If you have ever had a baby, there’s a term that might seem very familiar to you: baby brain. While not overly flattering, the phrase ‘baby brain’ refers to the decreased cognitive abilities that many new mothers and fathers experience in the first few months following the birth of their child. Put simply, it means having difficulty with everything from remembering why you looked into the fridge to completely basic mathematics. But is baby brain just an urban legend, or is it something every new parent will likely experience? And if it is real, what is there we can do about it?
Let’s find out!
Let’s Break Baby Brain Down Further
As mentioned above, the popular phrase baby brain is used to describe the persistent forgetfulness and lack of focus after giving birth. The phenomenon is so widely believed that many mothers-to-be ask their doctors for help in combating it. However, there has been no research to support such a syndrome. It’s true, however, that new mothers are sleep deprived and possibly anxious, but if they do experience symptoms of memory loss or confusion, there’s little chance that these things are a permanent disorder. Most women bounce back within a few months after giving birth (thankfully).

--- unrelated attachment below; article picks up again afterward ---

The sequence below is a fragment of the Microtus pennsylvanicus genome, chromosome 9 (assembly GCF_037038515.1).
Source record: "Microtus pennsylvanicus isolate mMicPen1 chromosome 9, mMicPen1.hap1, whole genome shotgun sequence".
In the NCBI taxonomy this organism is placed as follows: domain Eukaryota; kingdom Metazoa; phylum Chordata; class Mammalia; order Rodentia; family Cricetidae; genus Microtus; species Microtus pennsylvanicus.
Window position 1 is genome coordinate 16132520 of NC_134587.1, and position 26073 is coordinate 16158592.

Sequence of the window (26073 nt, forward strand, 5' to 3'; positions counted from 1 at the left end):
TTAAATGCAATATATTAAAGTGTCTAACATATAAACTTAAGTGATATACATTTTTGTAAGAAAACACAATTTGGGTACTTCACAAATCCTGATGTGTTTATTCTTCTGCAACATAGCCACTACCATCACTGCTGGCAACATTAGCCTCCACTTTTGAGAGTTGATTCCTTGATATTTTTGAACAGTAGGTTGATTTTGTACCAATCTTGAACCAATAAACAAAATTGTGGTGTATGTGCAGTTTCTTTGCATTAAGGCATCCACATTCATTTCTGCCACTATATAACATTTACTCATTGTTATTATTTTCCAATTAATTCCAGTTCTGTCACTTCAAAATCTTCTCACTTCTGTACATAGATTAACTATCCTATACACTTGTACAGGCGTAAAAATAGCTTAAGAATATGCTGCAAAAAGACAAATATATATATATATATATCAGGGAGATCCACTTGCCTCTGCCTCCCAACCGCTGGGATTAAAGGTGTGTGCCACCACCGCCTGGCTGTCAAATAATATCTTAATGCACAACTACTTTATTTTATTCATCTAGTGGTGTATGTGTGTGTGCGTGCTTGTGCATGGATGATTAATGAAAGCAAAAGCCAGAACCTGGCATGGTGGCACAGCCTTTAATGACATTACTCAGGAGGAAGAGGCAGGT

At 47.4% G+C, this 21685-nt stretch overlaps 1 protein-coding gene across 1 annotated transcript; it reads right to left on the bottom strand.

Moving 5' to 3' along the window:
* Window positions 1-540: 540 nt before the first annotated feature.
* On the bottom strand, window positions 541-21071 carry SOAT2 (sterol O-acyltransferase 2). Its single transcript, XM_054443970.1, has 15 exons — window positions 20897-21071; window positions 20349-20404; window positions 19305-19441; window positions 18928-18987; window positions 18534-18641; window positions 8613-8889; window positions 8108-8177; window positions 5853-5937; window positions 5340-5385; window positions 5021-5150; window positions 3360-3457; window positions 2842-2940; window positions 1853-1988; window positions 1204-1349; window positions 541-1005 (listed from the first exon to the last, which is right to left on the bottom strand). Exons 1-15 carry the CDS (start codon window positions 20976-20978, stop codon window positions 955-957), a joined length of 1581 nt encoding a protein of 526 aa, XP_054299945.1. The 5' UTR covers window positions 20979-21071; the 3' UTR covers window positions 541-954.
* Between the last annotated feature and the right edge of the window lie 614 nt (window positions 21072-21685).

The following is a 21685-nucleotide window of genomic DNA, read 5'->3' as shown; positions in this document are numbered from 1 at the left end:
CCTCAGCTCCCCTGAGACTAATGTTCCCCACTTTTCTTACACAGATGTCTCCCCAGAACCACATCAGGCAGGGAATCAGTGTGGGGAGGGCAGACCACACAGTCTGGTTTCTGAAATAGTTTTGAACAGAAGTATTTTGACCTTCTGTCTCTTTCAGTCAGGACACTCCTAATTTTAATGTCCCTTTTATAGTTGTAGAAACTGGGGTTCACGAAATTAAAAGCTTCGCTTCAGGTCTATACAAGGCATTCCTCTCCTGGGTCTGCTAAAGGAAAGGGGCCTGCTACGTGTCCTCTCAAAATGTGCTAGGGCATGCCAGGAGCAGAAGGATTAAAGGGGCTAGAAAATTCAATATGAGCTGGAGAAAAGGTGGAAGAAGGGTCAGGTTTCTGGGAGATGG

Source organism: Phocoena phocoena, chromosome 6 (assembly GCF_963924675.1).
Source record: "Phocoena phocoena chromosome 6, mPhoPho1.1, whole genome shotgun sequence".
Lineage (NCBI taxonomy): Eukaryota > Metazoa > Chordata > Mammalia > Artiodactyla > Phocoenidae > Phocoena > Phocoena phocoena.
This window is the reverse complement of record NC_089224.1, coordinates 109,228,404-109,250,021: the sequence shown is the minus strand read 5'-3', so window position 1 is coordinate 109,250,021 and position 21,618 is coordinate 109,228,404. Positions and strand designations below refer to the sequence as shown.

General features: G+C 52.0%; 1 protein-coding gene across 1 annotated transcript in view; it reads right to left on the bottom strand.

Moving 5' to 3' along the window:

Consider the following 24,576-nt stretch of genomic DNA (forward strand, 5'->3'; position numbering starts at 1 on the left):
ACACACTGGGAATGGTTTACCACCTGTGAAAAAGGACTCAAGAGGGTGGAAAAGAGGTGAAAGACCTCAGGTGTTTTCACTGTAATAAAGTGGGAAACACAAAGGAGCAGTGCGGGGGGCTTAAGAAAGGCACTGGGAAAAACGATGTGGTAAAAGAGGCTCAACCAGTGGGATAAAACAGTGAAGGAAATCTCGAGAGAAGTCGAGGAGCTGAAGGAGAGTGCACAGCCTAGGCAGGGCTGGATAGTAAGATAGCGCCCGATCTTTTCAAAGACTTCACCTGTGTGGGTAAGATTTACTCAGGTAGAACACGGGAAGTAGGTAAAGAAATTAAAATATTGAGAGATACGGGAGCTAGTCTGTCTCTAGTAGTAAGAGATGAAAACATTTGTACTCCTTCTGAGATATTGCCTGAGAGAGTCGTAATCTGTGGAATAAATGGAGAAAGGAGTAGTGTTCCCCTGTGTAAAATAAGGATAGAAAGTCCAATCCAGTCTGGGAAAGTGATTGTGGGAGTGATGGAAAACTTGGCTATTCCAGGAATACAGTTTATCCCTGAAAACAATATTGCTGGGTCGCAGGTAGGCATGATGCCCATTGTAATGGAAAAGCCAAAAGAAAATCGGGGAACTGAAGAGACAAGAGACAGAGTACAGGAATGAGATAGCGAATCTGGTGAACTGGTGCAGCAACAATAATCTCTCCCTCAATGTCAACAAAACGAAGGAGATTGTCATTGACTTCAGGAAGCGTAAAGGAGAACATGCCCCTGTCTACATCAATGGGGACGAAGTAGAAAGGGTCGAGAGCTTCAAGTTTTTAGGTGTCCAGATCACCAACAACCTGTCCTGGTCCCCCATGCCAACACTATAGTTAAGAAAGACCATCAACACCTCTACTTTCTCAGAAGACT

Symptoms of Baby Brain
Symptoms vary, but many mothers will experience erratic periods of confusion, forgetfulness, and absentmindedness in which they can't recall names, words, etc. Experts believe it is caused by multiple factors; most notably, higher levels of estrogen and other hormones that affect emotions and behaviour during pregnancy, while also noting that motherhood means taking on more responsibility—both at home and work—than ever before. This may translate into a lack of sleep or difficulty concentrating due to stress.
How To Deal With Baby Brain
As a new parent, it is important to expect and accept that the experience is likely to affect your memory, mood, energy levels and ability to concentrate. It varies amongst mothers and fathers, but will not last forever. After delivering your baby, take time off from work (if possible), to minimise your focus and responsibilities on your new parenting roles. In time, your mental sharpness is likely to return back to normal levels once you get back into a routine and more familiar with this new life. In addition to exercising daily (which helps with memory) and sticking with a regular sleep schedule as much as possible (restful sleep can help improve concentration), the key is to preserver!
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